Before that event, James had been telling me that something awful was brewing because of the conditions inside those bars. People had to fight off rat and roach infestations. They were locked in their cells for longer periods of times every day, with fewer breaks. Even their right to shower was curtailed because of cutbacks in prison personnel. There were fewer guards to supervise the seemingly mundane and routine tasks that allow men behind bars to feel fully human.

For info on how to sign the petition above:

The incentive for prisoners to join gangs increased as the number of guards on duty began dropping. It was one way they felt they could keep themselves safe, because they knew if they ran into trouble, in was unlikely a guard would show up on time to stop the attack. That’s precisely what James said happened to the man in that photo I’ll never forget.

The dead prisoner in the photo had supposedly violated a gang code against the use of hard drugs. He had been using something called “ice molly,” and other such things that frequently got smuggled inside. He had barricaded himself in his cell after getting high on the drugs.

“They got tired of waiting on him to come out, so 10 of them kept beating on the door until they got in the room,” James told me. “It’s a little Asian dude smaller than me, so about 15 of them ran into the room and started stabbing him…they stabbed him out of fear.”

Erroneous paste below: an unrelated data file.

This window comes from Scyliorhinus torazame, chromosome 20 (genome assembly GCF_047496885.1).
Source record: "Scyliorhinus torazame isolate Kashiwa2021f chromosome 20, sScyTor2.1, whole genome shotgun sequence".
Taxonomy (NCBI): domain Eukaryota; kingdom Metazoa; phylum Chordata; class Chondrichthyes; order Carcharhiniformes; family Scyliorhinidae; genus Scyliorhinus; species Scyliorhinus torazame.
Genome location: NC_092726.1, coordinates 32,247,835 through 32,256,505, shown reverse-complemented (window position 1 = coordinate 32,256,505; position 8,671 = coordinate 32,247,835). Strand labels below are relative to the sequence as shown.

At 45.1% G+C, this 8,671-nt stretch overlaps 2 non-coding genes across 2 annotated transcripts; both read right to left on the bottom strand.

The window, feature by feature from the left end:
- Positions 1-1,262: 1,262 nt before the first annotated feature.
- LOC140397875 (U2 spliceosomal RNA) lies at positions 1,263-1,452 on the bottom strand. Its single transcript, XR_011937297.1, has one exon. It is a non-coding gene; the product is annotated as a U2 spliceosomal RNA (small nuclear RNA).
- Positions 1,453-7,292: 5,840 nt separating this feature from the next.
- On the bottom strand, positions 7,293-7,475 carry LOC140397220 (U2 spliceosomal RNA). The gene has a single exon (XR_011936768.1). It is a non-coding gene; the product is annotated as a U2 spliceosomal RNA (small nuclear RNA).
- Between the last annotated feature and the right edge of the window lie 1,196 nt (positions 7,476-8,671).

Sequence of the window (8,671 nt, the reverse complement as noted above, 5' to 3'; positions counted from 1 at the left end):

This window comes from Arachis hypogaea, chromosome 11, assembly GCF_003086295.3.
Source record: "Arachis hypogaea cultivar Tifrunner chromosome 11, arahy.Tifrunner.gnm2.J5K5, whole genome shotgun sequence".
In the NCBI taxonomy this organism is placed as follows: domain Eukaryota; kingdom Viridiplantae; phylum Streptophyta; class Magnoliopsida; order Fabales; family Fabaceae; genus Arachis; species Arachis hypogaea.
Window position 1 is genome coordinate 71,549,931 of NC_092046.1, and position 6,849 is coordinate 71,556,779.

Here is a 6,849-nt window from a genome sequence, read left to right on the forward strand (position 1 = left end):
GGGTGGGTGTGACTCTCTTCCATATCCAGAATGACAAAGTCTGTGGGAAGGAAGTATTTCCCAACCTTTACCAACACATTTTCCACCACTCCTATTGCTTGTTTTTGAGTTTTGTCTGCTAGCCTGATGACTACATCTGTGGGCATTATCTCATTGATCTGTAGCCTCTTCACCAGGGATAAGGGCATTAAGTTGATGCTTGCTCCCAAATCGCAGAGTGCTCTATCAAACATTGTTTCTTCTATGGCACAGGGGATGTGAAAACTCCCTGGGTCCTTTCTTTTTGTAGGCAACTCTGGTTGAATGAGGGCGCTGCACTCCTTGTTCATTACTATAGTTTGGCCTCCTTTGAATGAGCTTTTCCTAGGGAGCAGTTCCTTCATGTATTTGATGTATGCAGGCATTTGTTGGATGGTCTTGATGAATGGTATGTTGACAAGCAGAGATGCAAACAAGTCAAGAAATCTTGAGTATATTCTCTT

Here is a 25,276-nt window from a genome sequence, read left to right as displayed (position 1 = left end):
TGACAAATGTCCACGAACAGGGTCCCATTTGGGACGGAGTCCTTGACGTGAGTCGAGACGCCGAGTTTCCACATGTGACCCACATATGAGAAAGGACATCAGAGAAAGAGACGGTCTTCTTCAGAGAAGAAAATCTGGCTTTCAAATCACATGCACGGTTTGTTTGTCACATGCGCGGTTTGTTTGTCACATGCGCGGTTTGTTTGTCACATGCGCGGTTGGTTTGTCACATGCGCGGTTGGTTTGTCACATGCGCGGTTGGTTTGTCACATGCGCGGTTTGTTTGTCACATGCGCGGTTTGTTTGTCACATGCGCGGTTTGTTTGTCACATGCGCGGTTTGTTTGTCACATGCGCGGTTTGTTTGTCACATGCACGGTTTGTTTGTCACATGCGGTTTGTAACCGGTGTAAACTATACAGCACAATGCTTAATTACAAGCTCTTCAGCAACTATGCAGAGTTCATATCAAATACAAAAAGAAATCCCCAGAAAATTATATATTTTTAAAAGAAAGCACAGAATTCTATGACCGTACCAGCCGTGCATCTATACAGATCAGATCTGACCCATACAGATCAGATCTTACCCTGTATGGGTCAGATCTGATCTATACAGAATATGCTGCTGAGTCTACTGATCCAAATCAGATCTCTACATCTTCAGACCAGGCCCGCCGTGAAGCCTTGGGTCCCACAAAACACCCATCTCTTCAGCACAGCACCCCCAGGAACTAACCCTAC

James has also seen drug overdoses and suicides as prisoners respond to what they have increasingly begun calling “a death trap” of an existence.

“This white dude was telling his counselors he was going to kill himself, but they didn’t believe him,” James told me. “The next day, he stood on the top rock by the TVs and jumped head first into the concrete.”

That’s why prisoners are trying to raise awareness with a nationwide strike, because all their other attempts have fallen on deaf ears. They are literally striking for their lives.

For many Americans, awfulness being visited upon people who have done awful things to others represents just desserts. They did the crime, so they must do the time. They have no right to our empathy or sympathy.

Not only are such sentiments cruel, they are short-sighted. We routinely provide second chances to the wealthy and powerful. Leaving redemption’s door open to those who messed up while trying to navigate a life full of challenge would be one of the most effective ways to ensure equality.

There is a more practical reason to advocate for the more humane treatment of prisoners. Most of them will be released one day. It would be better for society–for us all–if they come out healthier and stronger than they went in.